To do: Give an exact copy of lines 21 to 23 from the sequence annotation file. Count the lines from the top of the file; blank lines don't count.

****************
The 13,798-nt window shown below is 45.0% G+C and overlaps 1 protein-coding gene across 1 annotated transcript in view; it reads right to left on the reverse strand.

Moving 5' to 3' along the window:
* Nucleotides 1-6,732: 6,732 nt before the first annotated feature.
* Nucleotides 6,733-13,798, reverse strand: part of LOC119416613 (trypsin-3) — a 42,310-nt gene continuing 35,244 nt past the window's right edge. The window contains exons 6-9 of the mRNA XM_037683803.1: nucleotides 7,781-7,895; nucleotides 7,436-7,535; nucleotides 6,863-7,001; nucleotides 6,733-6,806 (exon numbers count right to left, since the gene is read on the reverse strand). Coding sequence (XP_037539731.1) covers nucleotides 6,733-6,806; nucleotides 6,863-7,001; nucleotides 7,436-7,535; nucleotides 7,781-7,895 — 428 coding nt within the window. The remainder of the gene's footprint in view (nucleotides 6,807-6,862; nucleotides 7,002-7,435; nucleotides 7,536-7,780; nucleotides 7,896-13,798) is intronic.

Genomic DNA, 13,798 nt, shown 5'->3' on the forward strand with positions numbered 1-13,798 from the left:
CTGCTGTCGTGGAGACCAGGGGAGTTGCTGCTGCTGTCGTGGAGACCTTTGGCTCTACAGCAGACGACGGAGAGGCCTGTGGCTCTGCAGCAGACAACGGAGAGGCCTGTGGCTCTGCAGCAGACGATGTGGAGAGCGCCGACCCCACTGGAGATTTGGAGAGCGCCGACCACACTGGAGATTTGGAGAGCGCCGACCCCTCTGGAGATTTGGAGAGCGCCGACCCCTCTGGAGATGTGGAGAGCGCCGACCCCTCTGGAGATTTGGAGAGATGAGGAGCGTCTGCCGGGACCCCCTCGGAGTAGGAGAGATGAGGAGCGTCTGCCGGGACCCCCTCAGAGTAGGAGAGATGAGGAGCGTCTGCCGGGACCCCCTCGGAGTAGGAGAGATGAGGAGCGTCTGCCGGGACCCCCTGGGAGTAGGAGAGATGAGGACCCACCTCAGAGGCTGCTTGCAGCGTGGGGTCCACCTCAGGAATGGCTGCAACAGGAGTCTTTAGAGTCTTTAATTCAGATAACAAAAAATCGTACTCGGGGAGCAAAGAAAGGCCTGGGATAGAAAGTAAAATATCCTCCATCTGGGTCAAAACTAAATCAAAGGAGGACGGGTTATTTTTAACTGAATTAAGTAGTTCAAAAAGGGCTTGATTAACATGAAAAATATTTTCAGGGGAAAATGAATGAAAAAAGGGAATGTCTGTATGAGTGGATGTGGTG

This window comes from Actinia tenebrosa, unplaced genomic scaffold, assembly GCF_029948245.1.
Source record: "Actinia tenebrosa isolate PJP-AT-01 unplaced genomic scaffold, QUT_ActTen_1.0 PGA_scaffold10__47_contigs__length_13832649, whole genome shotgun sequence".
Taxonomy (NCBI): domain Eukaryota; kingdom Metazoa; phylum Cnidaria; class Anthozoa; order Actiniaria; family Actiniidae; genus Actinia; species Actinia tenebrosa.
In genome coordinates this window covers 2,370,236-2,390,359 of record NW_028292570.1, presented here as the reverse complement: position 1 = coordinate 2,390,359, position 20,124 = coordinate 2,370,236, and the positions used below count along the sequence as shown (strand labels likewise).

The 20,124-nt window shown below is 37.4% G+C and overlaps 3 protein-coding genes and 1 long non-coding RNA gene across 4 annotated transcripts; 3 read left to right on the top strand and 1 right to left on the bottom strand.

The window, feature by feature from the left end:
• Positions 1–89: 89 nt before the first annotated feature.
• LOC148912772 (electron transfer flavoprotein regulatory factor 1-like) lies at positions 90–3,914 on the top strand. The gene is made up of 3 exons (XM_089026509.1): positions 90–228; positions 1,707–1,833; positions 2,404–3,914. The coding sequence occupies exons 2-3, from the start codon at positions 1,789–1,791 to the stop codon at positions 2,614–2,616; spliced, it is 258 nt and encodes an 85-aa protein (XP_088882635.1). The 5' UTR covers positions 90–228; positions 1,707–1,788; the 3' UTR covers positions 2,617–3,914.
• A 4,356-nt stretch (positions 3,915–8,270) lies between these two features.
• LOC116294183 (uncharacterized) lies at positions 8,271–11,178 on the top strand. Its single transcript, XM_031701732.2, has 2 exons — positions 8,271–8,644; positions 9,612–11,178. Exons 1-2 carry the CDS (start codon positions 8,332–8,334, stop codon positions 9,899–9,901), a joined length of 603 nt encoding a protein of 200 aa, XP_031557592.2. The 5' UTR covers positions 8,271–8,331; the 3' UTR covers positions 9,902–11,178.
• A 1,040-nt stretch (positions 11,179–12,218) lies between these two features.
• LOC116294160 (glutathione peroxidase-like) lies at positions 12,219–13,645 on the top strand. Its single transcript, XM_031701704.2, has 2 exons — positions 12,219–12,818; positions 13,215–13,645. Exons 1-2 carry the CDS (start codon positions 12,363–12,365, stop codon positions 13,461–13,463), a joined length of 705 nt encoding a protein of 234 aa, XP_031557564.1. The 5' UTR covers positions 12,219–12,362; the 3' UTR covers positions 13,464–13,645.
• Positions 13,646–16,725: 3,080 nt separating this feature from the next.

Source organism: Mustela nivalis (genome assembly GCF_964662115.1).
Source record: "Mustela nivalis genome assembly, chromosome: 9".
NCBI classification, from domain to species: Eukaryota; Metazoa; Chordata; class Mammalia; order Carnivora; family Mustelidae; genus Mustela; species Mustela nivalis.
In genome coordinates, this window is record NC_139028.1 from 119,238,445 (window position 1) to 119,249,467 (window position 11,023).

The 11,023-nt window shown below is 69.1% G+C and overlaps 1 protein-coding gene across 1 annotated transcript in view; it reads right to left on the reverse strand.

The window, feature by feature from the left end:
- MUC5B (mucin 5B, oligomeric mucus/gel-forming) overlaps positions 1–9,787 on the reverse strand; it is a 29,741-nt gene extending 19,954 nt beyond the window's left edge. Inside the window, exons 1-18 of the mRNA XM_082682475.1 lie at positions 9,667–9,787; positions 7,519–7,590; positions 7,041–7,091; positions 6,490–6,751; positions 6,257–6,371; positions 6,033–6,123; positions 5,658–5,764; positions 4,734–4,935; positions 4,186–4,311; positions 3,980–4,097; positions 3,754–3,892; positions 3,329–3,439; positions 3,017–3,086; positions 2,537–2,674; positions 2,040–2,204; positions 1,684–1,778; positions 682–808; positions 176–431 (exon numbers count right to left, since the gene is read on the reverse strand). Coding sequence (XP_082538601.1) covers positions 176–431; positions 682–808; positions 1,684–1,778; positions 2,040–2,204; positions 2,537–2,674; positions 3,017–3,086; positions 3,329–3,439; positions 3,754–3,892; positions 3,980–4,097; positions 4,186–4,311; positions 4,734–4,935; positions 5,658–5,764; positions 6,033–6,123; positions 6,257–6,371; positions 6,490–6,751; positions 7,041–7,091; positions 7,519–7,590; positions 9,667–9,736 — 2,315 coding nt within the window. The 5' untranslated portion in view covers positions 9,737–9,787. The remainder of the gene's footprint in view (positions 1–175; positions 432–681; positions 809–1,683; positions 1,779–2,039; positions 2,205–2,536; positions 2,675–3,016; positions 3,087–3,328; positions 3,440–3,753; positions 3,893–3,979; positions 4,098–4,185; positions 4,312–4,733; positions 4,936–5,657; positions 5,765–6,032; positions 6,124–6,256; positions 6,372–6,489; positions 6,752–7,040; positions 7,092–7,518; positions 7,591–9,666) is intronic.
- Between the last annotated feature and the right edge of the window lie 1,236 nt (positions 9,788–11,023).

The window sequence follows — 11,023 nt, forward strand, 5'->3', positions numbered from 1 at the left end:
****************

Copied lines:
Source record: "Mustela nivalis genome assembly, chromosome: 9".
NCBI classification, from domain to species: Eukaryota; Metazoa; Chordata; class Mammalia; order Carnivora; family Mustelidae; genus Mustela; species Mustela nivalis.
In genome coordinates, this window is record NC_139028.1 from 119,238,445 (window position 1) to 119,249,467 (window position 11,023).